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“After Valley” highlights select Valley Christian alumni of all ages, from our first graduating class of 1986 to our most recent graduates.

Brad Zehring ’00

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This “After Valley” profile was originally posted in July 2017.

What did you do after Valley? Where did your life take you? 

It has been sort of a whirlwind. Professionally, after I graduated Arizona State University I worked for Mayo Clinic Hospital as a surgical technologist and then in the Perioperative Business office. But, the real fun began when I decided that I wanted to become a physician. I applied to medical school (had a lot of fun and stress for four years) and upon graduation from medical school I matched into my Psychiatry residency program (for some more fun and stress for an additional four years) at the University of Arizona College of Medicine – Phoenix. I recently graduated from that program and have opened my Psychiatric private practice, with a colleague, called Arizona Restorative Psychiatry in Gilbert, AZ. Also, I work at Doorways, LLC which is an outpatient clinic that treats 13-25 year olds. At Arizona Restorative Psychiatry, my wife runs the front office and assists with the administrative duties. We see all mental health disorders and I specialize in the treatment of eating disorders and co-occurring disorders which often are present in people with eating disorders. My wife and I are passionate about caring for, treating, advocating, and educating those with mental illness. We believe that as Christians we are uniquely qualified to help meet the needs in the Christian community when it comes to mental illness. My wife runs a non-profit in AZ called Circles of Change and Ophelia’s Place (founded in NY by my mother-in-law). We are excited to see where our two worlds, when blended together, will continue to serve the community.

Personally, I have been married 11 years to Holli and we have two beautiful children together – Anna (9yo), Andrew (6yo). Being a father has been amazing and watching them grow, learn, and become little people has been such a blessing!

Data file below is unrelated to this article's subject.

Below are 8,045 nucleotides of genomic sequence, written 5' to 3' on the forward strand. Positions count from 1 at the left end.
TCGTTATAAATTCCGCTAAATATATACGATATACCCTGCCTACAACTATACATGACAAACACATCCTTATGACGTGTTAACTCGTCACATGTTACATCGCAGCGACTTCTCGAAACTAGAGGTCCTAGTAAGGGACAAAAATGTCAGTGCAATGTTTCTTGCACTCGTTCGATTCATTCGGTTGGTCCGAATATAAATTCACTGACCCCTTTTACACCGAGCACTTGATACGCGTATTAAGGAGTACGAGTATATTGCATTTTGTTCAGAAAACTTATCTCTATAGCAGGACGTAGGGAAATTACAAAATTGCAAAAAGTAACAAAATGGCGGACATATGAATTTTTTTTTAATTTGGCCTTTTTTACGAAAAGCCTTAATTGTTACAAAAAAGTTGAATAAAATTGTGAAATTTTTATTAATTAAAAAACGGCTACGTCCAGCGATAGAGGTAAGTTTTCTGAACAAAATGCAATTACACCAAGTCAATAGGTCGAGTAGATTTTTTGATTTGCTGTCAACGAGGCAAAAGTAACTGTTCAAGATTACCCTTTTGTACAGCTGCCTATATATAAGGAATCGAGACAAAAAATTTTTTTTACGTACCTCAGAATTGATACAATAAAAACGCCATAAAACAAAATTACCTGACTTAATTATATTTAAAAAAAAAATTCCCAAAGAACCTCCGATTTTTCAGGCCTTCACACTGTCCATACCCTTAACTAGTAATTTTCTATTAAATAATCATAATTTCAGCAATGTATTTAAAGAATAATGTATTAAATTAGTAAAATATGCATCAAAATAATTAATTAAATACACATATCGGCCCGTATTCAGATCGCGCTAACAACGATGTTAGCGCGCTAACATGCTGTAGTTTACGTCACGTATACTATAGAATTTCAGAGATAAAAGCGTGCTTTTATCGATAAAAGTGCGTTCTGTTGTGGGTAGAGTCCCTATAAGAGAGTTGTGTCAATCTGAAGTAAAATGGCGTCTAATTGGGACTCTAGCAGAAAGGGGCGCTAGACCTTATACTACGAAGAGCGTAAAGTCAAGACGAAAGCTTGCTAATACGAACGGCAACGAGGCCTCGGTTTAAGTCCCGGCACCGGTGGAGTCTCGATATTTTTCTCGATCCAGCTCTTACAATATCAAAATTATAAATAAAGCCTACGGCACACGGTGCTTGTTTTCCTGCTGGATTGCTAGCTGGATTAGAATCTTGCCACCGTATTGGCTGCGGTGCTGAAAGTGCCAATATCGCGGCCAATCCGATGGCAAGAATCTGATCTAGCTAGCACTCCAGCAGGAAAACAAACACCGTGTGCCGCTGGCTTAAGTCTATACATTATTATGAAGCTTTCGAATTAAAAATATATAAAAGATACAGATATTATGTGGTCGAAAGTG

Tell us a little about your daily work:

As a Psychiatrist I treat depression, anxiety, eating disorders, bipolar disorder, psychotic disorders, OCD, PTSD, and other signs and symptoms of mental illness. Many times I am consulted to rule out mental illness as a cause of neurological or other physical illnesses that may look psychiatric in nature. I prescribe medications (or psychotropics) but I also do psychotherapy (“talk therapy”). In addition to medications and therapy, I believe in the importance of sleep, movement, and nutrition as key components to mental and physical health. A big part of my job is not only treat a person clinically, but also make sure that I educate them so they can be as healthy as possible. I see and hear many tragic and sad things. However, I also get to partner with my patients who are incredibly strong, brave, and courageous for seeking help and working everyday to improve their lives. I would not want to do anything else.

What’s one surprising thing we don’t know about you?

I was flown to a hospital in a helicopter, while unconscious, after I got a concussion playing football in junior high.

While you were at VCHS, which teachers, coaches or classmates had the biggest impact on you?

The teachers were amazing – so many to mention them all. Mrs. Mehan was awesome. Mr. Kuiper had a great way of teaching human anatomy and that was my favorite class during my VCHS career. Additionally, probably the best time in high school for me was playing sports. Coach Benson and Coach Haags were amazing. So many memories on road trips, locker rooms, practices, game days, and long drives on a very hot, short bus. Sports naturally teach such important life lessons, but these two men also helped develop and ingrain life lessons to help me develop from a boy to a man. One additional person that I would be amiss to talk about it Coach Timmer; I received great satisfaction beating him in 3-point shoot-outs (routinely) and bench pressing more than him.

How do you stay connected with your friends from Valley and with VCHS?

Telephone. Social Media.

What’s one lasting memory you have of VCHS?

Lifelong friendships that I developed. In such formative years, it was great to be surrounded by friends and teachers that helped support me and truly cared for me

Do you have any advice for current students? 

I would just say to try and stay present in the moment and not be in too quick of a hurry to grow up. I realize the idea of college and leaving home is very exciting for a lot of teenagers. But, high school is such a rich time of friendships, activities, pain, discomfort, learning, and exploration. Continue to remain grounded in today and make the most of all the opportunities that you are blessed to have each and every day.

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